In September 2019, Clare Hughes who is the Criminal Justice Manager at the National Autistic Society (NAS) discussed in an article published on the NAS website how autism accredited prisons and probation services support autistic people. Clare had previously written about the NAS’s work with HMYOI Feltham in developing Autism Accreditation standards for prisons. Clare also discussed a pilot to test these standards in HMYOI Feltham and HMP Parc, Wakefield and Dovegate. HMP’s Parc and Wakefield are now accredited, and HMYOI Feltham maintained its accredited status.
In England and Wales we have 117 prisons, and yet the list above amounts to only 4 out of the 117. As yet, I am not aware of any prison with a designated dementia friendly environment.
Undiagnosed or unmet health needs regarding neurodiversity, or environments with a lack of awareness of neurodivergent conditions, can be extremely detrimental to the individual. Especially those trapped in the revolving door of prison who are attempting to rehabilitate and progress through their sentence but are unable to due to their undiagnosed condition, or unmet health needs, which could be seen as ‘challenging and disruptive’ behaviour.
It is time to build a platform from which we view those within our prisons from a healthcare perspective, where we can work to meet their needs rather than just managing risk.
Shaping the system using lived experience involvement
When taking my own decision to turn my back on crime I needed a new purpose - a ‘what can be’ rather than a ‘what was’. I found that my purpose was to utilise my lived experience to push for the changes I believe are needed.
I am now a member of the lived experience team (LET) at Revolving Doors Agency. Together we work with partners to change systems and improve services for individuals with multiple needs and poor mental health who are in repeat contact with the criminal justice system.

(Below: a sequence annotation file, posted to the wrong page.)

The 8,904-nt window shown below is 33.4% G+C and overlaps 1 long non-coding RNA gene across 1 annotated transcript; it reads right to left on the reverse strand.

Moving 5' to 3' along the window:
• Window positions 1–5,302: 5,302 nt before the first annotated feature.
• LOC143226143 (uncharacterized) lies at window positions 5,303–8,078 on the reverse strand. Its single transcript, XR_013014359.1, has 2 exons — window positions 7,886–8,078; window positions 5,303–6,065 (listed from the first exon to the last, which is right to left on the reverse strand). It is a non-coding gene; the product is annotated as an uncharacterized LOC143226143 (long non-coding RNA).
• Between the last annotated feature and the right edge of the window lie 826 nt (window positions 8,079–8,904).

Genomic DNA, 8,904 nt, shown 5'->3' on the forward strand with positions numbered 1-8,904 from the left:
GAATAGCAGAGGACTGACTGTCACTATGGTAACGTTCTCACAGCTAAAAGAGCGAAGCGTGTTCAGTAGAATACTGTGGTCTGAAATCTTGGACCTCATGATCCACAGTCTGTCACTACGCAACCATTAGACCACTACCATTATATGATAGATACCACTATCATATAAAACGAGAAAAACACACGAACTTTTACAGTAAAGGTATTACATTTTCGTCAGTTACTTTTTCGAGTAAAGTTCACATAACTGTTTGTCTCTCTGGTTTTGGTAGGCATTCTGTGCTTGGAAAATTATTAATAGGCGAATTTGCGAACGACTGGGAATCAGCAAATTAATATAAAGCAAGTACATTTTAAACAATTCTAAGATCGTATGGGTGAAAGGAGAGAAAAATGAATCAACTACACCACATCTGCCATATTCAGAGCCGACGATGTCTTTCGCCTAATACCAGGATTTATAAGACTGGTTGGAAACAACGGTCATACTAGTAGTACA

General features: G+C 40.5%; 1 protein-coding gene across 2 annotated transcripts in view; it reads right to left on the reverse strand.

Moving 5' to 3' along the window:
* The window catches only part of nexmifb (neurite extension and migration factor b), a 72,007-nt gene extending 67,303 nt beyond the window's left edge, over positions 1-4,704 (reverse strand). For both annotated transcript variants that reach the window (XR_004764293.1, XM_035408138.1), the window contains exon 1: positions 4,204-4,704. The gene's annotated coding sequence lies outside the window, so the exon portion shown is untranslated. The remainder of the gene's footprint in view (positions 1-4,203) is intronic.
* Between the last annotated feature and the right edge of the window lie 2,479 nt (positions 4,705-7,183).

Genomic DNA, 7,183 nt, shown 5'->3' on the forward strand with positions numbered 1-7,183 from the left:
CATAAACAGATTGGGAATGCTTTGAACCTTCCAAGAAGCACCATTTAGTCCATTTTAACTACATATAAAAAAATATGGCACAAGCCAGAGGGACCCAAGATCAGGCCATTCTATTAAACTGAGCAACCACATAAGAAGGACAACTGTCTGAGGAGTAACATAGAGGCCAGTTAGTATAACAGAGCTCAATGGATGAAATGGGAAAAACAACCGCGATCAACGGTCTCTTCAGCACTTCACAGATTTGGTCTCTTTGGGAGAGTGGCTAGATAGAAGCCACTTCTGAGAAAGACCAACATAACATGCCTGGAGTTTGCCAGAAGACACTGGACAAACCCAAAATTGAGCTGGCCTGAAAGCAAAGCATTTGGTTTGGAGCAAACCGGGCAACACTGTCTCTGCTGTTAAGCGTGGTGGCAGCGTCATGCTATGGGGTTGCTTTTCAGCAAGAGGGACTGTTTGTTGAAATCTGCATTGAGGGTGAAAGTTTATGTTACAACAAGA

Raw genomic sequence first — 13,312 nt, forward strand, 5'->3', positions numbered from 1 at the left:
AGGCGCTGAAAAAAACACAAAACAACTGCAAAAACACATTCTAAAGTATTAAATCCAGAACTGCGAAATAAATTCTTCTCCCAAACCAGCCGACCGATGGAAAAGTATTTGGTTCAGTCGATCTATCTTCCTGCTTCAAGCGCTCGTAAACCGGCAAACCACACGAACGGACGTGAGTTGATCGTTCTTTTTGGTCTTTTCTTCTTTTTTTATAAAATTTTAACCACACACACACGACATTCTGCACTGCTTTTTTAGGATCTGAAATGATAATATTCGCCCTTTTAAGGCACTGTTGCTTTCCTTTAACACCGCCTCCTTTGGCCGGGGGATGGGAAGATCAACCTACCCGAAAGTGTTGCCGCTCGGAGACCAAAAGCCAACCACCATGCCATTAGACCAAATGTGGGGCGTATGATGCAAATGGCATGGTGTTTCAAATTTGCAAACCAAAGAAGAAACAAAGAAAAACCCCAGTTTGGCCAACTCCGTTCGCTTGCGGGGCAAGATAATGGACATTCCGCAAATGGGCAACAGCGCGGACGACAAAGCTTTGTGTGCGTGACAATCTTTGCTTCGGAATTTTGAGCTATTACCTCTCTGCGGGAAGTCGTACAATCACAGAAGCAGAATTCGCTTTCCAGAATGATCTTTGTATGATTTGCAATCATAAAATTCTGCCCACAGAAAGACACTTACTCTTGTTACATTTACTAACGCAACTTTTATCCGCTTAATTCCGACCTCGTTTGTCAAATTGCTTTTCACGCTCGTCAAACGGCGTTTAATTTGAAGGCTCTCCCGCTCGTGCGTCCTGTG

The LET also works with NHS England’s Health and Justice national team to assist in the creation, design, and implementation of healthcare services across the secure estate in England.
Our ambition is that anyone experiencing the revolving door of crisis and crime receives effective support to reach their potential, with fewer victims of crime and safer communities as a result.
I have had a long journey which has provided me with many a story to tell and because of the incredible work we do at Revolving Doors, I am able to share and help turn my past negative experiences into positives by using them to help others.
Revolving Doors have been working with NHS England to pioneer a different way of doing things. A way the puts lived experience at the heart of decision making and service design. Read about how we’re changing the world (one step at a time).
In this blog, LET member David discusses his work with Revolving Doors.
A new essay collection, kindly supported by Lankelly Chase, that explores the knots between poverty, trauma and multiple disadvantage and how we, as service providers, policymakers, researchers and people with lived experience, can better make sense of and start to untangle these knots.